A new pill offers the potential of effective personalised treatments for patients with inherited breast and ovarian cancers.
The drug, olaparib, was found in proof-of-concept trials to shrink tumours that had resisted several rounds of earlier chemotherapy.
It works by specifically attacking cancer cells containing defective BRCA1 or BRCA2 genes.
Women who inherit one of the abnormal genes have about a 60pc risk of developing breast cancer during their lifetime.
Defective BRCA1 and BRCA2 genes also account for about 10pc of ovarian cancers, and in men BRCA2 is believed to increase the risk of early-onset prostate cancer.
Until now, knowing that a woman has a BRCA mutation has not affected the choice of her cancer therapy. But olaparib, and other drugs like it, raise the future possibility of treatments tailored to suit such patients.
The drug blocks an enzyme called poly (ADP-ribose) polymerase (PARP) that helps cells with faulty BRCA genes stay alive.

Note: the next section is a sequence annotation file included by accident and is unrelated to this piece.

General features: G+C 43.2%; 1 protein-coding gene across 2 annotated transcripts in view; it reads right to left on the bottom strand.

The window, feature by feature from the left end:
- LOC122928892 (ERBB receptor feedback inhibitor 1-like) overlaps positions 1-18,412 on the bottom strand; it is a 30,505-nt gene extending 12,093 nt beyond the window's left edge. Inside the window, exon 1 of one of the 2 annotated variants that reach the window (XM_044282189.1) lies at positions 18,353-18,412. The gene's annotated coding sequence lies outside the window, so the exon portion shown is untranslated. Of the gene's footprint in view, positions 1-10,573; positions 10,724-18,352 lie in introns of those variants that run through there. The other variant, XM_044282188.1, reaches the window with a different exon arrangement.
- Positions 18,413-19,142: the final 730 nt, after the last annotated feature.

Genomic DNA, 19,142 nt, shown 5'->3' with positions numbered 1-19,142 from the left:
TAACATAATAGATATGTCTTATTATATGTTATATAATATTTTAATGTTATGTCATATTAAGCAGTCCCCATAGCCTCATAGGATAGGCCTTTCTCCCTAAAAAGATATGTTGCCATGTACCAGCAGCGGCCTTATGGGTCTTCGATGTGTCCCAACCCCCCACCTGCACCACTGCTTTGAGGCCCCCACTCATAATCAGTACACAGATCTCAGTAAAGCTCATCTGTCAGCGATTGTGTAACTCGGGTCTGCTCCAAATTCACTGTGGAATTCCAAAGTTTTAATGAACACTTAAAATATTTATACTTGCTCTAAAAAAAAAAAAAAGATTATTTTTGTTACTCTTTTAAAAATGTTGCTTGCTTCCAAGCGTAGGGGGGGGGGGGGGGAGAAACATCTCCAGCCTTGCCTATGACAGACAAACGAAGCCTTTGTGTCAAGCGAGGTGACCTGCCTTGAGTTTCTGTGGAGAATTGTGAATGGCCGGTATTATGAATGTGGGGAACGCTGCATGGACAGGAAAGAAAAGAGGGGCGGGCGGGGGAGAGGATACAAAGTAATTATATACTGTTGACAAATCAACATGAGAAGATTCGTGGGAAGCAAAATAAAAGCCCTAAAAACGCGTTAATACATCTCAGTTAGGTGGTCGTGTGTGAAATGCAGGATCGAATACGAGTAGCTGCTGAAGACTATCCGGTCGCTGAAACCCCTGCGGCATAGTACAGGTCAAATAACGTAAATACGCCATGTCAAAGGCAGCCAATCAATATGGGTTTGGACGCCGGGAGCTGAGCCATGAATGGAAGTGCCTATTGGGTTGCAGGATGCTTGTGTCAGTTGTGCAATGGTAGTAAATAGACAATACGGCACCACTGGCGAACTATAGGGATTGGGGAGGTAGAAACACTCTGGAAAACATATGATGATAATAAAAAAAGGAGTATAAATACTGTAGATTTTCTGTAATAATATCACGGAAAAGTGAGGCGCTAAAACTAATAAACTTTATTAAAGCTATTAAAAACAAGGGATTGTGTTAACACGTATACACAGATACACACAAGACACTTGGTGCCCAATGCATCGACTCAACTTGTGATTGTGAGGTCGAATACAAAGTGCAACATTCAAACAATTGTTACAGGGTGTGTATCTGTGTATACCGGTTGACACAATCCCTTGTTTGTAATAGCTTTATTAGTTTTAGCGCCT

In the trials, an international team of researchers studied two groups of breast and ovarian cancer patients with BRCA mutations for six months.
More than 100 women were given either a low dose 100 milligram pill or a high dose 400 milligram pill twice a day. The higher dose was most effective in both studies.
Among breast cancer patients, taking the 400mg pill led to more than 40pc of tumours reducing significantly in size and not growing for the length of the trial. Ovarian cancer patients on the higher dose had a similar outcome, with a third of their tumours shrinking. In both cases, patients suffered relatively minor side effects such as fatigue and nausea.
Lead researcher Dr Andrew Tutt, director of the Breakthrough Breast Cancer Research Unit at King's College London, said: "This new type of treatment is showing great promise for patients whose cancer is caused by this specific genetic fault.
"It was remarkable to see that olaparib benefited women with advanced breast and ovarian cancer who had already been treated with several different chemotherapy drugs.
"However, it is important to remember this drug is at an early stage of development."